It takes all tastes in this world: those who dislike sweet wines, those who’d do anything for a Sauterne, Coteaux-du-layon or German or Austrian Beerenauslese, those who love a wine’s unique aromas above all else.
Speaking of aromas, those with the most striking smells are generally judged to be Spain’s Xérès, or French Jura’s so-called “yellow wine”.
What does the Dictionnaire Hachette des vins de France say about this Jurassian specialty? To paraphrase: a yellow wine whose distinctive colour and nut flavours are due to the formation of a web of yeast that forms on its surface during barrelling.
Not exactly love at first taste
Explained like that, yellow wine doesn’t seem all that scary or distinctive…except that it’s not exactly a love-at-first-taste kind of wine: it’s an acquired taste.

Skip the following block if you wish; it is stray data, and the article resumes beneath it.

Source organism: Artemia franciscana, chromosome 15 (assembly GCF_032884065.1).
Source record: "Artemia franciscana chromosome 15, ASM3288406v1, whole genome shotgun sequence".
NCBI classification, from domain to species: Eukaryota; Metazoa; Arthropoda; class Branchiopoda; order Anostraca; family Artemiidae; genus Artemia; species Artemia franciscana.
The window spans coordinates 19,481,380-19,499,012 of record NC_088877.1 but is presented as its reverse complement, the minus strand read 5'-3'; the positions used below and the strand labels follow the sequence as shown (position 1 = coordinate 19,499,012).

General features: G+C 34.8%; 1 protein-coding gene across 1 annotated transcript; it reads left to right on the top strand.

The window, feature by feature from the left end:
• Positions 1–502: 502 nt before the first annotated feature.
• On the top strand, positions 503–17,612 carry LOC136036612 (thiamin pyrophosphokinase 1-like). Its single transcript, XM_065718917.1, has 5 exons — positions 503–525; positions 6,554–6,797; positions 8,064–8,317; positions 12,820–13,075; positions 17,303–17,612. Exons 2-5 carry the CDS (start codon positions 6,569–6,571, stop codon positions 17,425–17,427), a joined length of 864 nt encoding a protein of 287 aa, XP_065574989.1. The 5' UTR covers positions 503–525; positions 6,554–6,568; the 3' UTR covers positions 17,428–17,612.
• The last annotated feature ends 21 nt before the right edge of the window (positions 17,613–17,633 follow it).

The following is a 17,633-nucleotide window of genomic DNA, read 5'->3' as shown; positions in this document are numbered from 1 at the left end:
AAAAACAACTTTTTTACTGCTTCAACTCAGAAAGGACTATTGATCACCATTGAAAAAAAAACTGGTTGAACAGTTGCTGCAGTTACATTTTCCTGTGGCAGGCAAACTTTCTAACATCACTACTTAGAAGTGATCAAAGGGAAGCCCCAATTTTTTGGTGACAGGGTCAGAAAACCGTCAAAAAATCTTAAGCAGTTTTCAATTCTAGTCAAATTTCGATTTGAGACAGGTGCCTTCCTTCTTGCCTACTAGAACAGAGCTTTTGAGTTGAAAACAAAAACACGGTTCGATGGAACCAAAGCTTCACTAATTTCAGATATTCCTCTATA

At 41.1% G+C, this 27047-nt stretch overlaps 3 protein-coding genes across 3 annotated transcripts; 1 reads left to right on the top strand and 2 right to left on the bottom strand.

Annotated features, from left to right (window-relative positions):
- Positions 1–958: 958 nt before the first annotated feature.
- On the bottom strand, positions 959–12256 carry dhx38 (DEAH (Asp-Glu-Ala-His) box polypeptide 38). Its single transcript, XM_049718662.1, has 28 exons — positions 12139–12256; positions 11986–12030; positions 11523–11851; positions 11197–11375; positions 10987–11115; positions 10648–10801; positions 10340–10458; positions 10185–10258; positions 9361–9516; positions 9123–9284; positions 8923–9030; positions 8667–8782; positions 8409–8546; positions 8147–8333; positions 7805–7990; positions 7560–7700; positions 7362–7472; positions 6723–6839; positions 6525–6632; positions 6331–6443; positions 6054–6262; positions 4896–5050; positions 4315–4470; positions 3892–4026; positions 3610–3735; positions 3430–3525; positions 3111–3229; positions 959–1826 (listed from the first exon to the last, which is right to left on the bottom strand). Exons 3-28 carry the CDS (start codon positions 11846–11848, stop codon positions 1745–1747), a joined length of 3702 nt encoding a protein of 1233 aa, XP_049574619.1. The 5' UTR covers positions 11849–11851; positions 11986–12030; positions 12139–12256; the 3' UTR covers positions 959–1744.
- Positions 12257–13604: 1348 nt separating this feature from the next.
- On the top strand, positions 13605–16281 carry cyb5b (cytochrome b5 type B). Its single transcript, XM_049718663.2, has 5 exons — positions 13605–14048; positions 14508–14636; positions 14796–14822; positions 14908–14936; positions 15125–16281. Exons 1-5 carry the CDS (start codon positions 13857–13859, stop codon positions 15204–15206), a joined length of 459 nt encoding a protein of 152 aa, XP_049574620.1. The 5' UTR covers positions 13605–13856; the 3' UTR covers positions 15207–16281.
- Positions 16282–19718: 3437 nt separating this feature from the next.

When you open a bottle of yellow wine, don’t be surprised if some of your guests frown, while others are delighted by the bottle before them!
Cross that yellow line!
A yellow wine tasting is something that will inspire conversation, that’s for sure, and it’s certainly worth debating the merits, flaws, and peculiarities with friends and fellow drinkers. Drink a glass, despite any hesitations, and take in the smells and flavours that mark this wine as so different from the rest—you’ll find it has a prolonged hazelnut finish. If you want to soften or highlight the wine’s impact, try pairing it with a chunk of Comté cheese between sips, because this cheese will change the wine’s profile with ease—and interestingly!